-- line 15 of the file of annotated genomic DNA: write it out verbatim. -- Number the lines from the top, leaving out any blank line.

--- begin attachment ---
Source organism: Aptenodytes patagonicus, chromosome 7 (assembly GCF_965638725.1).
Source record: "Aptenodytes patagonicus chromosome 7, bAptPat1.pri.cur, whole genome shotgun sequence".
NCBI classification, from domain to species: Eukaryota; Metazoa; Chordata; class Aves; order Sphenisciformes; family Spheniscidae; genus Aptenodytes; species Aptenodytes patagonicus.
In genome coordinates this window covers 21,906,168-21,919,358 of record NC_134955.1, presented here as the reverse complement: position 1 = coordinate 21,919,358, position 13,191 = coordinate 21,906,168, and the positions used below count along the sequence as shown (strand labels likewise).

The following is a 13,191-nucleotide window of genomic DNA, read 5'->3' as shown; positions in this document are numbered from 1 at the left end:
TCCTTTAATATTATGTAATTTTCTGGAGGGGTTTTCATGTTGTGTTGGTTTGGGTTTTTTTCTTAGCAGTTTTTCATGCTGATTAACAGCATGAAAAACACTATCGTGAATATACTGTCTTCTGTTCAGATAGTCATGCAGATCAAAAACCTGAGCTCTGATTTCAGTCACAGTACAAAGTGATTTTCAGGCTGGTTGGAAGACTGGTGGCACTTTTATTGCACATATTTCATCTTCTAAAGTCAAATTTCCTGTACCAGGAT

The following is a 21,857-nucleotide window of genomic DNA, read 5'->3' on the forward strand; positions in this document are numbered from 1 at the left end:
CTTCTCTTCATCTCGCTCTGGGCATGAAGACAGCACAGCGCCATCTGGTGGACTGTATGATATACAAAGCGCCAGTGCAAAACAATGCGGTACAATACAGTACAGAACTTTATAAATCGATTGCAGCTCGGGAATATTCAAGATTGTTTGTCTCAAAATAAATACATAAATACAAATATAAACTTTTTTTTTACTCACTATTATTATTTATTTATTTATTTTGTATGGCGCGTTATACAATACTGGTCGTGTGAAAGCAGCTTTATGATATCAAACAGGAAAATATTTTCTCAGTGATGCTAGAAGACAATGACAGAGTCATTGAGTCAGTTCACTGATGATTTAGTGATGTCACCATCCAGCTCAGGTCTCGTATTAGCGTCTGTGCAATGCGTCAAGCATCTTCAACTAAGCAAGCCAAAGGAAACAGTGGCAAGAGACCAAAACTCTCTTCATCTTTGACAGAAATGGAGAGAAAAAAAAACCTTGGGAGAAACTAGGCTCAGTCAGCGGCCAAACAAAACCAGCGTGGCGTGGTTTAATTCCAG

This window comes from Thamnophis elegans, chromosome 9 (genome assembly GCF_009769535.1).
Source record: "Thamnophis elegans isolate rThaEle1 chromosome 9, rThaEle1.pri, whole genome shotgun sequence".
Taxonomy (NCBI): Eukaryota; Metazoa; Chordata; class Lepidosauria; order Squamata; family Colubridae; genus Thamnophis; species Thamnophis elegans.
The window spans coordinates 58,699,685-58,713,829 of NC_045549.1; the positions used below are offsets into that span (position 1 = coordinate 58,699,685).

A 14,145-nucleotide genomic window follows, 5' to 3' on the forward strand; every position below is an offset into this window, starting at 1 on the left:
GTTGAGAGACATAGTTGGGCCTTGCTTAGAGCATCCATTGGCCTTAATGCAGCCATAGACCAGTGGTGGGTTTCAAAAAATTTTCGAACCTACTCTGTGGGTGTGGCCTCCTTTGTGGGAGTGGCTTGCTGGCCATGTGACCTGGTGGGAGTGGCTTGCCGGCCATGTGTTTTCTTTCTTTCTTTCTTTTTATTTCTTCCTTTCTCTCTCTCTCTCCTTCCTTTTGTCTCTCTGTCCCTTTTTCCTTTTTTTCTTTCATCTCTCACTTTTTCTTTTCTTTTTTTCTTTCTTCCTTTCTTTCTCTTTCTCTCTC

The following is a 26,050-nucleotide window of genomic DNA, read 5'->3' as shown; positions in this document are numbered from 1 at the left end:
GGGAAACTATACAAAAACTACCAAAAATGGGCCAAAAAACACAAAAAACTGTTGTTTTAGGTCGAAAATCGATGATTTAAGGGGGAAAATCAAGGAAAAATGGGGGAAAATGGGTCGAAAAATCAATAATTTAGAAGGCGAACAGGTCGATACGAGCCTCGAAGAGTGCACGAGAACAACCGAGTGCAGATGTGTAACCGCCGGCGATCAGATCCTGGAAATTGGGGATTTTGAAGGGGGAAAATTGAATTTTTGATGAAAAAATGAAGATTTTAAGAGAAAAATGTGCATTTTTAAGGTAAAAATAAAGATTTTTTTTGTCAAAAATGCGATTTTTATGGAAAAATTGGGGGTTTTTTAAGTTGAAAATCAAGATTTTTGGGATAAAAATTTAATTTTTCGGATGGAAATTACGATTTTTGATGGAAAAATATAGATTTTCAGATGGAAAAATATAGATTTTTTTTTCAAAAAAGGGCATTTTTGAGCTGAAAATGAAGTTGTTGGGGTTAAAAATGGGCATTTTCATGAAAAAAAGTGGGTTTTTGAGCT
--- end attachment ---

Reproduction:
The following is a 26,050-nucleotide window of genomic DNA, read 5'->3' as shown; positions in this document are numbered from 1 at the left end: